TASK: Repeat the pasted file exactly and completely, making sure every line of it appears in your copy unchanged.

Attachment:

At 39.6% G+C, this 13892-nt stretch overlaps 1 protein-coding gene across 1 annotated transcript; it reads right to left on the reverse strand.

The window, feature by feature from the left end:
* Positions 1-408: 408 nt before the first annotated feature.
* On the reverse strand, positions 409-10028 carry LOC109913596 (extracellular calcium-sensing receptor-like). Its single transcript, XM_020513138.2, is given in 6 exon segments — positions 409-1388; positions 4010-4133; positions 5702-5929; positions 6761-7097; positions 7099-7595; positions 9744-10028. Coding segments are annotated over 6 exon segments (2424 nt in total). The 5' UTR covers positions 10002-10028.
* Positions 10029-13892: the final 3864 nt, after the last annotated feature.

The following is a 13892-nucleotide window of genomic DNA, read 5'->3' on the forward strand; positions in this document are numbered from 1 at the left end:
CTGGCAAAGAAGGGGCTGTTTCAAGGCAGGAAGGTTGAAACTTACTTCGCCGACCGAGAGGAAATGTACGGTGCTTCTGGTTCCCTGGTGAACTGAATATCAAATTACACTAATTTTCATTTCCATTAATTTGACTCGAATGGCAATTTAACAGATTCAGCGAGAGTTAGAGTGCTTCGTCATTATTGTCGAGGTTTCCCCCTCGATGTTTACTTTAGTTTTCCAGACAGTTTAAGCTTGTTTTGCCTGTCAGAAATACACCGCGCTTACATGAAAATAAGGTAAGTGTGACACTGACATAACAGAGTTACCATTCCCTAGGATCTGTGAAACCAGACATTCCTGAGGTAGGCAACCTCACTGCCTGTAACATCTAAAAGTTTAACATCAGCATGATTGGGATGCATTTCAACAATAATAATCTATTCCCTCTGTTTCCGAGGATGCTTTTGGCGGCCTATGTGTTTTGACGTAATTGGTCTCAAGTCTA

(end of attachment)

At 39.6% G+C, this 13892-nt stretch overlaps 1 protein-coding gene across 1 annotated transcript; it reads right to left on the reverse strand.

The window, feature by feature from the left end:
* Positions 1-408: 408 nt before the first annotated feature.
* On the reverse strand, positions 409-10028 carry LOC109913596 (extracellular calcium-sensing receptor-like). Its single transcript, XM_020513138.2, is given in 6 exon segments — positions 409-1388; positions 4010-4133; positions 5702-5929; positions 6761-7097; positions 7099-7595; positions 9744-10028. Coding segments are annotated over 6 exon segments (2424 nt in total). The 5' UTR covers positions 10002-10028.
* Positions 10029-13892: the final 3864 nt, after the last annotated feature.

The following is a 13892-nucleotide window of genomic DNA, read 5'->3' on the forward strand; positions in this document are numbered from 1 at the left end:
CTGGCAAAGAAGGGGCTGTTTCAAGGCAGGAAGGTTGAAACTTACTTCGCCGACCGAGAGGAAATGTACGGTGCTTCTGGTTCCCTGGTGAACTGAATATCAAATTACACTAATTTTCATTTCCATTAATTTGACTCGAATGGCAATTTAACAGATTCAGCGAGAGTTAGAGTGCTTCGTCATTATTGTCGAGGTTTCCCCCTCGATGTTTACTTTAGTTTTCCAGACAGTTTAAGCTTGTTTTGCCTGTCAGAAATACACCGCGCTTACATGAAAATAAGGTAAGTGTGACACTGACATAACAGAGTTACCATTCCCTAGGATCTGTGAAACCAGACATTCCTGAGGTAGGCAACCTCACTGCCTGTAACATCTAAAAGTTTAACATCAGCATGATTGGGATGCATTTCAACAATAATAATCTATTCCCTCTGTTTCCGAGGATGCTTTTGGCGGCCTATGTGTTTTGACGTAATTGGTCTCAAGTCTA